from The American Heritage® Dictionary of the English Language, 4th Edition
- n. A woman who is a native or inhabitant of France.
from Wiktionary, Creative Commons Attribution/Share-Alike License
- n. A French woman.
from The Century Dictionary and Cyclopedia
- n. A woman of the French nation.
from WordNet 3.0 Copyright 2006 by Princeton University. All rights reserved.
- n. a person of French nationality
Sorry, no etymologies found.
How about this one, concerning a certain Frenchwoman's practical joke.
The 30-year-old Frenchwoman is playing the best tennis of her career, five years after she won the French Open and 10 years after her victory at the Australian.
But if the Frenchwoman was a good walker, Edith Talbot was a better one, and now that she no longer feared notice -- for she draped the large shawl as elegantly about her shoulders as any woman in Marseilles -- she decided to adopt a little strategy.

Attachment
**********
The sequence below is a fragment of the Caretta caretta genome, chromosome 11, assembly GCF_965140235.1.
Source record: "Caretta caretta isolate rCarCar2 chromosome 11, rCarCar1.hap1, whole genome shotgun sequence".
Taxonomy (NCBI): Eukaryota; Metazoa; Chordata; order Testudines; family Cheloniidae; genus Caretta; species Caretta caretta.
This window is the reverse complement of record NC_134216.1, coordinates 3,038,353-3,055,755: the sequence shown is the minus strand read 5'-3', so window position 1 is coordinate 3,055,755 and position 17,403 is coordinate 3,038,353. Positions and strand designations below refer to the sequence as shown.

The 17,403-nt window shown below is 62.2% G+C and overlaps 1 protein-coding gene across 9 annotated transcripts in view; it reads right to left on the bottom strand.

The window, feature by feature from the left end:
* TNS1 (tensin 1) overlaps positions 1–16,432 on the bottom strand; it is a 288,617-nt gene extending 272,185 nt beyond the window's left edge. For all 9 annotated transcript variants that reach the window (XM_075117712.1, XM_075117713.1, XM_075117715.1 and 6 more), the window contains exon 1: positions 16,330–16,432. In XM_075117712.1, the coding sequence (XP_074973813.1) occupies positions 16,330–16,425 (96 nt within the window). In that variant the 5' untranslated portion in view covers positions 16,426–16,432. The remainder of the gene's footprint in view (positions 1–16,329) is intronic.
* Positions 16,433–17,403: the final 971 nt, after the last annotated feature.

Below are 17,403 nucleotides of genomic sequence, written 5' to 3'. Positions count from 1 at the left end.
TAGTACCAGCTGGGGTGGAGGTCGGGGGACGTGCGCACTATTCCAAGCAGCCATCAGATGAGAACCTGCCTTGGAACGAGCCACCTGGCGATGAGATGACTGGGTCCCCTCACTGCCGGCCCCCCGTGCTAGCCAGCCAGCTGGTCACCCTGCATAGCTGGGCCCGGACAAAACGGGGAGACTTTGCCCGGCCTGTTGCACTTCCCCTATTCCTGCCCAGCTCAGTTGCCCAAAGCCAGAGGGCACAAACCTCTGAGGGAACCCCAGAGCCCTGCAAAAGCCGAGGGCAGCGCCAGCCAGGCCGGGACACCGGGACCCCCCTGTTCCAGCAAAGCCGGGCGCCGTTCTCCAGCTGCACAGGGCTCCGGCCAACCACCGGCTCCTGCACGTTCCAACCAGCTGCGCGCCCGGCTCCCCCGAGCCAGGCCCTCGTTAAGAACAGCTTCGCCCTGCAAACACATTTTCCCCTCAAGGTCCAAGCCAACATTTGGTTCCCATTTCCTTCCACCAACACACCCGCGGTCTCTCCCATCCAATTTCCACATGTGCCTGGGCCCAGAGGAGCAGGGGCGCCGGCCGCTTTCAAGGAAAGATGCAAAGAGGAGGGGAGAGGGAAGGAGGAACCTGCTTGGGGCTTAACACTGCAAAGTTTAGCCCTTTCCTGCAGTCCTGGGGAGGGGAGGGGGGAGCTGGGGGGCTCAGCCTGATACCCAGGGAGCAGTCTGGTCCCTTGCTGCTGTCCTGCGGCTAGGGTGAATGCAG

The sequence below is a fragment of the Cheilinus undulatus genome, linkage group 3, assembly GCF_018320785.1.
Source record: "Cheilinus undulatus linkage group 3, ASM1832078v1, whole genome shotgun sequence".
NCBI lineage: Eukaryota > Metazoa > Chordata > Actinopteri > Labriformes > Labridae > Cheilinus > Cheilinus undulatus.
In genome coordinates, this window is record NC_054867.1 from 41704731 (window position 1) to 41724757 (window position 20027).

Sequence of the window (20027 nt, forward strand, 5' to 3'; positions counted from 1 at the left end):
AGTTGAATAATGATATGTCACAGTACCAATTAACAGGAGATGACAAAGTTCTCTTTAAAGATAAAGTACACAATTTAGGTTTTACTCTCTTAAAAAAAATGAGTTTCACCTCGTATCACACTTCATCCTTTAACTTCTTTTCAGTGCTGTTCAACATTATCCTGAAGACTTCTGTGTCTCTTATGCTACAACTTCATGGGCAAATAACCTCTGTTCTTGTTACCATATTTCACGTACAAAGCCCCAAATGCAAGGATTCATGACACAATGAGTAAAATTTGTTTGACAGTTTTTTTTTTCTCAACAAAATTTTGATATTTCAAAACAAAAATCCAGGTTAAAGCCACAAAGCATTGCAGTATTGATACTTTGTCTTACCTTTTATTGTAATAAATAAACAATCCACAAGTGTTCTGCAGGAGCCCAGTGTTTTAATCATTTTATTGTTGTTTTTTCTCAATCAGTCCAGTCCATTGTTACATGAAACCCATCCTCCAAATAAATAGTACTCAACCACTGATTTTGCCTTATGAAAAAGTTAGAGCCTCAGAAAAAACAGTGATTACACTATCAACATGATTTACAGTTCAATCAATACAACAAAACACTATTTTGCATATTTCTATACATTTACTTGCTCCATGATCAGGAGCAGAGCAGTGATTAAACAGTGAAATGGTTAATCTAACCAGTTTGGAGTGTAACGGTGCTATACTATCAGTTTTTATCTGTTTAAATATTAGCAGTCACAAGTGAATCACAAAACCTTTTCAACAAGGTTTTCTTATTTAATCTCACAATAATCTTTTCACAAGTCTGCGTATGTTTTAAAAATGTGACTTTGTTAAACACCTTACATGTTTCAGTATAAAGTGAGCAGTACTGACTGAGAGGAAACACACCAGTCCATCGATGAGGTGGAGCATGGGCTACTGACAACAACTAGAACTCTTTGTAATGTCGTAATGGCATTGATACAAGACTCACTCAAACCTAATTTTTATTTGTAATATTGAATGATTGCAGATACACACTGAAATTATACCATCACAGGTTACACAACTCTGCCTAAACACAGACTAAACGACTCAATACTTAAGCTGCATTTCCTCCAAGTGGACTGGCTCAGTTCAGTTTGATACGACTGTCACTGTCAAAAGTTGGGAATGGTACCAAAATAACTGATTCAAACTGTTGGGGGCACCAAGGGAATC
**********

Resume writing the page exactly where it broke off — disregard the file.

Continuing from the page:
"What women!" said Vronsky, recalling the Frenchwoman and the actress with whom the two men he had mentioned were connected.
I have a beautiful opening in some memoranda I have made of the early life of a Frenchwoman, that is, up to the age of seventeen, when she is cast adrift upon the world, and I would work it all up together.
said Vronsky, recalling the Frenchwoman and the actress with whom the two men he had mentioned were connected.
There is always a something -- something indescribable -- about the Frenchwoman which is marked and distinctive, and which the English-bred woman can never actually imitate.
He called a Frenchwoman all the world over, Madamasel — that wor the name on ’em all.
"The term 'artist,' applied to our sex, signifies 'Frenchwoman' with him.
It's tempting to say that each expresses the brilliance of a woman of her culture: Seyfried a spunky American, feisty and independent; Binoche a passionate Frenchwoman, emotional and expressive; Wasikowska a steely Englishwoman, resolute and intelligent.